We all know that a simple health related search on the internet will return all sorts of weird and wonderful articles, ranging from highly reliable, to complete rubbish!
But, how can you figure out which information to trust, and which to take with a pinch of salt?
It can definitely feel like a bit of a minefield.
Whatever your topic of interest, there are lots claims out there, but many have absolutely no scientific research backing them.
However, sometimes even scientific studies, published in reputable journals, can leave us wondering what to believe.
So, how can you tell if a piece of evidence is reliable?
Here are a few principles to look out for:
Was the study large?
Put simply, small studies tend to be more unreliable.
Can the study be replicated?
In other words, have repeat studies found the same/similar results? Or could someone repeat the study and find similar results?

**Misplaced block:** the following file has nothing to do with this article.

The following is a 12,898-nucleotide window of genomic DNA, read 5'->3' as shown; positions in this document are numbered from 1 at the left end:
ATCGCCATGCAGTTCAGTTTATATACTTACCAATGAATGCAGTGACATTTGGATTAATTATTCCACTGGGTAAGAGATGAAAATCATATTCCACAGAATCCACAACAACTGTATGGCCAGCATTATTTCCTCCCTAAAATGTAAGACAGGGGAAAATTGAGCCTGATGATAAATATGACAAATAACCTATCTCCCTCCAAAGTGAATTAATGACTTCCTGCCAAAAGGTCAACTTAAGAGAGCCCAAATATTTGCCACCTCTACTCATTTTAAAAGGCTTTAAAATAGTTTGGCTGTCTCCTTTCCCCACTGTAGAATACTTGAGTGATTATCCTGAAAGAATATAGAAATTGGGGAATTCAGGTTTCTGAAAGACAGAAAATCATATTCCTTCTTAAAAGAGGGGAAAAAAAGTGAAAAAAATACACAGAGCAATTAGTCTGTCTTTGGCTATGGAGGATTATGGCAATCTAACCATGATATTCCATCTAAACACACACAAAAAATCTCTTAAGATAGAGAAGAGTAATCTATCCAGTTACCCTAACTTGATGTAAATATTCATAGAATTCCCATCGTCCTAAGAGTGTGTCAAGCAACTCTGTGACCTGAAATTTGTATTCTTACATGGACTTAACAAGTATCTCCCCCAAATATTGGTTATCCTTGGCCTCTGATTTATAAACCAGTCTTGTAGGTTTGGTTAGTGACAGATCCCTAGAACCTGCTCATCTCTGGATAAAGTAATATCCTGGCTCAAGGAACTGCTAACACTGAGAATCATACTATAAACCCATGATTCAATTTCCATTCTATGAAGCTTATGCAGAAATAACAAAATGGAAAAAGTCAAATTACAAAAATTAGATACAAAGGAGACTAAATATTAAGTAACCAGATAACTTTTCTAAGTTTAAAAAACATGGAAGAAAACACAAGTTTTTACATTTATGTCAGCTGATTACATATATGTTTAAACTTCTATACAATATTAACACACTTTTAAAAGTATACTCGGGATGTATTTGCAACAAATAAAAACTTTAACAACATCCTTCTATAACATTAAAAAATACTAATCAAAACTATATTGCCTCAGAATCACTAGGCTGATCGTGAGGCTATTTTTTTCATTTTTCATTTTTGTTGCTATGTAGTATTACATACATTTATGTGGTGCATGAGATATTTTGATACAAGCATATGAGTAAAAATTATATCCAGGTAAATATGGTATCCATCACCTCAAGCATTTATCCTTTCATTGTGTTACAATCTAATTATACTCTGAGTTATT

Has the research been carried out on humans, or animals?
A trustworthy trial should include real people, with real treatments.
Are the results statistically significant?
The results should show a difference, which is unlikely to have occurred by chance alone.
Who is paying for the study?
This is a very important point to consider.
If the sponsors appear to have a commercial interest in the findings, we do well to be a little more skeptical.
However, this doesn’t necessarily mean that the results are incorrect, or biased.
If you have any other questions leave a comment below…